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Pitt Football Film Study: Blitzing Gone Wrong; Is Carter For Real?



PITTSBURGH — Welcome to the PSN Film Study. In this space, we’ll break down some of the big plays and tactical mismatches from each Pitt football game.

If you’re new here, I tend to build onto concepts I’ve already explained in the past at times, so if you feel like you’re missing something, the archive is a good place to check.

Ever since Amir Watts landed a huge interception against Syracuse a few weeks back, Pitt has been utilizing the zone blitz more frequently.

On Saturday, the Blue Devils used that tendency to their advantage, as Pitt’s defensive linemen couldn’t get into space fast enough to deal with Duke’s tight ends and shifty slot receivers and Pitt’s linebackers didn’t get the pass rush home in time prevent Daniel Jones from making throws.

Here, in the first quarter, Elias Reynolds walks up to the line to blitz, but both defensive tackles bail into coverage. Rashad Wheeler can’t get back fast enough to prevent Jones from making an easy throw to his tight end. The zero-step drop and rhythm pass don’t give Pitt’s pass rush any opportunity to get to the quarterback.

By blitzing and playing off-ball coverage, Pitt has no opportunity to re-route the tight end. Wheeler and safety Damar Hamlin, who is nine yards off the ball and at the hash mark, are the only players available to help with No. 87.


Here’s another zone blitz where the Pitt linemen didn’t get into a passing lane quick enough. Rashad Weaver is going to peel off his pass rush to play a short zone to defend against the tight end or the slot receiver on his side of the field.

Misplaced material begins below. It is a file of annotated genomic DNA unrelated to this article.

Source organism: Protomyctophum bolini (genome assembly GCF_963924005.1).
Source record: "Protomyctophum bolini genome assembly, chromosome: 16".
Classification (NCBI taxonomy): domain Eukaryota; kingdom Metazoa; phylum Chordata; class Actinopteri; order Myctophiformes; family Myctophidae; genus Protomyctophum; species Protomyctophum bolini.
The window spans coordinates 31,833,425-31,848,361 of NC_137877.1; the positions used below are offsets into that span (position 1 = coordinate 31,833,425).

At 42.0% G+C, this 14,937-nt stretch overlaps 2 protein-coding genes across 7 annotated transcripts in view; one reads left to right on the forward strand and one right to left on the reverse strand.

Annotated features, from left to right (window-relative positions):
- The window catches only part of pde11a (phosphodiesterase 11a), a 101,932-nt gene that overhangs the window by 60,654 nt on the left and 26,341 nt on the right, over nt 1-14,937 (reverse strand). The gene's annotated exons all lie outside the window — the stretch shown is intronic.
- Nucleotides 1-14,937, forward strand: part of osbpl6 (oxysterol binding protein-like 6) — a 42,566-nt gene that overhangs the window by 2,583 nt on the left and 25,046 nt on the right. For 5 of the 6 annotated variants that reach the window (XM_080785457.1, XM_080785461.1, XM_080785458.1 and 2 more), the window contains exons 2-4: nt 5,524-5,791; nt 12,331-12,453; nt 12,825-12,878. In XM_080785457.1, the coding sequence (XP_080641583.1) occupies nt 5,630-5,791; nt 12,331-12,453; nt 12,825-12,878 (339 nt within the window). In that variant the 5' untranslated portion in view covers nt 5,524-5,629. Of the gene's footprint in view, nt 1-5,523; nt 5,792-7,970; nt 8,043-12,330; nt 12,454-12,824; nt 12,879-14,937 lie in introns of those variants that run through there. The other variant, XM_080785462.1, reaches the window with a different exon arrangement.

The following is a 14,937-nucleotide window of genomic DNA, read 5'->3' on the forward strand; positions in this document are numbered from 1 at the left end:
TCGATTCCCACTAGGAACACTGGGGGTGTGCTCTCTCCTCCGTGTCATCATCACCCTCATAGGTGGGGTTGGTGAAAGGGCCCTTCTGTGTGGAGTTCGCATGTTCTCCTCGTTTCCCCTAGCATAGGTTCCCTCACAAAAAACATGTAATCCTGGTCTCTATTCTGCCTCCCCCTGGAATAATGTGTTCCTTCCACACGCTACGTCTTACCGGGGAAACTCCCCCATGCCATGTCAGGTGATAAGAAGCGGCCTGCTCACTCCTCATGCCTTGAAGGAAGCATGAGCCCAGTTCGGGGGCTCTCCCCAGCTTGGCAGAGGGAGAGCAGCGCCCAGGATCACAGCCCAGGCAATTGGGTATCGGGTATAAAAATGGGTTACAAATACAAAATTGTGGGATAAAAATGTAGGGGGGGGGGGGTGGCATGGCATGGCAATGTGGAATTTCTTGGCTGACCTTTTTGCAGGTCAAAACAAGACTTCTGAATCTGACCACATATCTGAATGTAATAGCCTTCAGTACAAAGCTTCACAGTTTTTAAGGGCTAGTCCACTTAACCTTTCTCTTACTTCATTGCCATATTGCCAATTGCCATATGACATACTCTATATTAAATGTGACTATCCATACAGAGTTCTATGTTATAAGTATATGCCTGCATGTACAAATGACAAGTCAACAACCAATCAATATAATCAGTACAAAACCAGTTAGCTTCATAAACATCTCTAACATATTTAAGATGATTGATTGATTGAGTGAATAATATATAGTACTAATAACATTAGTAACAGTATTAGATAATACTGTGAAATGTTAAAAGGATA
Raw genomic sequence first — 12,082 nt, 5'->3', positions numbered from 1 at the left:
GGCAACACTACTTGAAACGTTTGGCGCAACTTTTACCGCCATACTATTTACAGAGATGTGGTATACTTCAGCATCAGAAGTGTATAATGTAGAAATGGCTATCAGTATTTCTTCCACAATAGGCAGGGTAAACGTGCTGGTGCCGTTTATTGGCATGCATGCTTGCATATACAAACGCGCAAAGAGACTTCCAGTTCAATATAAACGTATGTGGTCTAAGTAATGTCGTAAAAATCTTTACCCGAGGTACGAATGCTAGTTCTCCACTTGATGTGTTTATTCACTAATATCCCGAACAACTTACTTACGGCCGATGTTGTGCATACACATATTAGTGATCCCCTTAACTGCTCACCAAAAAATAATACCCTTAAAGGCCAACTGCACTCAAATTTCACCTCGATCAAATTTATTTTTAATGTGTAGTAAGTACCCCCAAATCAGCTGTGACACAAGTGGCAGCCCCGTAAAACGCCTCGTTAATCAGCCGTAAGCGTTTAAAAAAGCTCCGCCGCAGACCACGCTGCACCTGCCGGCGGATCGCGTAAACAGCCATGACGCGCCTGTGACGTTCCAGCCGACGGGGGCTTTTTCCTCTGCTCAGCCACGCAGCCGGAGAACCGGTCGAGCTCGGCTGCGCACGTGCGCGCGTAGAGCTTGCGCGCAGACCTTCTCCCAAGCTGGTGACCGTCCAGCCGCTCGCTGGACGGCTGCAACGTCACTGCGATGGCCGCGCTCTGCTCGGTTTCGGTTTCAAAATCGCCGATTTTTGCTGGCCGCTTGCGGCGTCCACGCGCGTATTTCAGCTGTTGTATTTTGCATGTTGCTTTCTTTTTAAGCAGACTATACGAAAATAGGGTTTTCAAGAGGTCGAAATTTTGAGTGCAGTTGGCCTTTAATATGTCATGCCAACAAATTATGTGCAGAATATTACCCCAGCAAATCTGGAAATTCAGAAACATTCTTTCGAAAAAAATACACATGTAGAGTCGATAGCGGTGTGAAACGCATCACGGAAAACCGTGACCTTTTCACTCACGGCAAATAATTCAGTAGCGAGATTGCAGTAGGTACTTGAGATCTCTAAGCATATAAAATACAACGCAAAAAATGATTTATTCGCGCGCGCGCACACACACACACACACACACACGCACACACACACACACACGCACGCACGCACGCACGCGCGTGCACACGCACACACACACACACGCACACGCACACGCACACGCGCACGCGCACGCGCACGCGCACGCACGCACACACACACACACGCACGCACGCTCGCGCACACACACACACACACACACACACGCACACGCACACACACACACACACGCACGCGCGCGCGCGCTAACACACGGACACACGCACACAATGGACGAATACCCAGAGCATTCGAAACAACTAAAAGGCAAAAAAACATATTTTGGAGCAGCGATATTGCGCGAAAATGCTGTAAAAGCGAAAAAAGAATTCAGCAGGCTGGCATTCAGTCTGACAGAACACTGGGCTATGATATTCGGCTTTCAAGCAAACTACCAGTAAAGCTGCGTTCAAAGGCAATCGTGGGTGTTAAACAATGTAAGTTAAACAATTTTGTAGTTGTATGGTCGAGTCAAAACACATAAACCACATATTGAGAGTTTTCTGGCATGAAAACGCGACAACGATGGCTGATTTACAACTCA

But by the time Weaver disengages with his block, the tight end has already cleared out of his coverage area and is in the soft area vacated by the blitzing Reynolds. Idowu has to hedge between the tight end and the slot, leaving the tight end mostly uncovered underneath.

With Duke in an empty set, Pitt is blitzing, but no even getting close to the quarterback before he’s ready to release the ball. Instead of blitzing, Pitt would be better off in press coverage to disrupt Duke’s timing and giving the four linemen more time to get to Jones.


Here’s a critical 4th and 3 in the first quarter. Duke is again in an empty set. Pitt doesn’t blitz, which means there are seven defensive players covering five men in routes. The problem is the personnel. Duke has four wide receivers on the field and Pitt has just subbed into its base defense.

A linebacker like Seun Idowu isn’t in any position to try for a re-direct on a receiver like TJ Rahming. As you can see, he couldn’t really stay with him in off coverage. If Pitt wanted to get a jam on Rahming and break up this route, they needed to have a defensive back covering him up.


Here’s another instance of Pitt playing off and not being able to stick with their men in coverage. Reynolds has the tight end, but just loses track of him at the sticks. This isn’t really a mismatch, but Reynolds doesn’t attempt a re-route and also isn’t able to stay with his man.